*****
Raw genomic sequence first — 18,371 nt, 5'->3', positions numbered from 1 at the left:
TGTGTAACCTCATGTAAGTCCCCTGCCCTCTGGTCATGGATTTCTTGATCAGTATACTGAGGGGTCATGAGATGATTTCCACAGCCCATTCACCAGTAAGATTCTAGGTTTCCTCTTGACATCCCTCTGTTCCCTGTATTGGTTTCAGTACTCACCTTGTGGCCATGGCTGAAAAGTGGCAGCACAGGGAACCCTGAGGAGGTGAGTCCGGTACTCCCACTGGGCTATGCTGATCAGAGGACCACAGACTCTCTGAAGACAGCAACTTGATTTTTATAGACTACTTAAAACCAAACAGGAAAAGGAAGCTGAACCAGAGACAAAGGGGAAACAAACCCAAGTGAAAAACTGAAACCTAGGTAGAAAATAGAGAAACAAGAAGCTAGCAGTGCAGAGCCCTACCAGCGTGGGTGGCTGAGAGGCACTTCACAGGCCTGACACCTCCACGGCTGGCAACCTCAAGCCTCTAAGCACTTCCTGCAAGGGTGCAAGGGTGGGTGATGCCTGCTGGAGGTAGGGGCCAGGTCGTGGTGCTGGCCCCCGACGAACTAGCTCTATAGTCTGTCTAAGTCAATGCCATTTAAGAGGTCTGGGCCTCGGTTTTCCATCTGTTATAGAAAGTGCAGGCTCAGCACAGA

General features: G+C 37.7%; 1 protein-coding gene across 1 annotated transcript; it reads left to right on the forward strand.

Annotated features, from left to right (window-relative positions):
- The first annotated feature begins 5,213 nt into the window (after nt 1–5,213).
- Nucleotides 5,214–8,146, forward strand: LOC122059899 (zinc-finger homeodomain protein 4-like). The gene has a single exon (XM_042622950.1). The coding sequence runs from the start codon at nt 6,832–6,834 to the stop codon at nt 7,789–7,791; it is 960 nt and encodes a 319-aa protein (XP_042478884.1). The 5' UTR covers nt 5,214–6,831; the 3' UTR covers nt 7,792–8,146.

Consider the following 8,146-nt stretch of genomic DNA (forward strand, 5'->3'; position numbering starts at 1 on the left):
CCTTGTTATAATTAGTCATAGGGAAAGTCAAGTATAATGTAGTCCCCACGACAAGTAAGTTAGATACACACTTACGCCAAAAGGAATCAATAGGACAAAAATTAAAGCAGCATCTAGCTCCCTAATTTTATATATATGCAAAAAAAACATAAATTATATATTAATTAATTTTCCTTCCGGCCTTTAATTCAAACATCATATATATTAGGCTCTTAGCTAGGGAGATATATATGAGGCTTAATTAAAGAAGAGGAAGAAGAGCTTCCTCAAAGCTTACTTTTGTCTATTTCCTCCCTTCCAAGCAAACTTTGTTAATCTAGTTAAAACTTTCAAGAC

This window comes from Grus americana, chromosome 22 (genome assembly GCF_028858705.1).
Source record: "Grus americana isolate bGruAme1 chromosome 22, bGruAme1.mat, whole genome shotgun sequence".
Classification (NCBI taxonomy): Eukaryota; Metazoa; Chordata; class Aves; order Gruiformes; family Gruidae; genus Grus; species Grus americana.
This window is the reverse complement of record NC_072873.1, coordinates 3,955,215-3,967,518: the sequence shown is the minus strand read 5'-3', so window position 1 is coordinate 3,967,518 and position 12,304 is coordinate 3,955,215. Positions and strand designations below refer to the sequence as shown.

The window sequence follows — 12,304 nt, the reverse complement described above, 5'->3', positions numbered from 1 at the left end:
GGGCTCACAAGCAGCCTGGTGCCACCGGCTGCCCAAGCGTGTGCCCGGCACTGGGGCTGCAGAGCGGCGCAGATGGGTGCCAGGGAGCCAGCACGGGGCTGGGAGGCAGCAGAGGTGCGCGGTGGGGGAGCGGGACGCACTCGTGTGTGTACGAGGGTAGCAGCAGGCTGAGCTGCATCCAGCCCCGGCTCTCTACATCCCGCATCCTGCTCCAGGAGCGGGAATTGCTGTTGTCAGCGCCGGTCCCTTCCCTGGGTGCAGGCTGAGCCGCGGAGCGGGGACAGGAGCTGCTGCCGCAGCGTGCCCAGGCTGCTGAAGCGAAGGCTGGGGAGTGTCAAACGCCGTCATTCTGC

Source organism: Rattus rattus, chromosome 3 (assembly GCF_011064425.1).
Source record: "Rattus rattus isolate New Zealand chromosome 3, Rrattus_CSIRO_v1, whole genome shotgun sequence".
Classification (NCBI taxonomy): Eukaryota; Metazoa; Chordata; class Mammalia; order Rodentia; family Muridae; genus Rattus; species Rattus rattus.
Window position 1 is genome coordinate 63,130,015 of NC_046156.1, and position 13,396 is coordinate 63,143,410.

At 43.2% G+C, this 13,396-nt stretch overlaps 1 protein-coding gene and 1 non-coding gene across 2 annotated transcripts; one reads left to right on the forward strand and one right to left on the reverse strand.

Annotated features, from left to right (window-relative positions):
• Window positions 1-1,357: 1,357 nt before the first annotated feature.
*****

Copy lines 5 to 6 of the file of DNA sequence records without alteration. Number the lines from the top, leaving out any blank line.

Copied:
- The first annotated feature begins 5,213 nt into the window (after nt 1–5,213).
- Nucleotides 5,214–8,146, forward strand: LOC122059899 (zinc-finger homeodomain protein 4-like). The gene has a single exon (XM_042622950.1). The coding sequence runs from the start codon at nt 6,832–6,834 to the stop codon at nt 7,789–7,791; it is 960 nt and encodes a 319-aa protein (XP_042478884.1). The 5' UTR covers nt 5,214–6,831; the 3' UTR covers nt 7,792–8,146.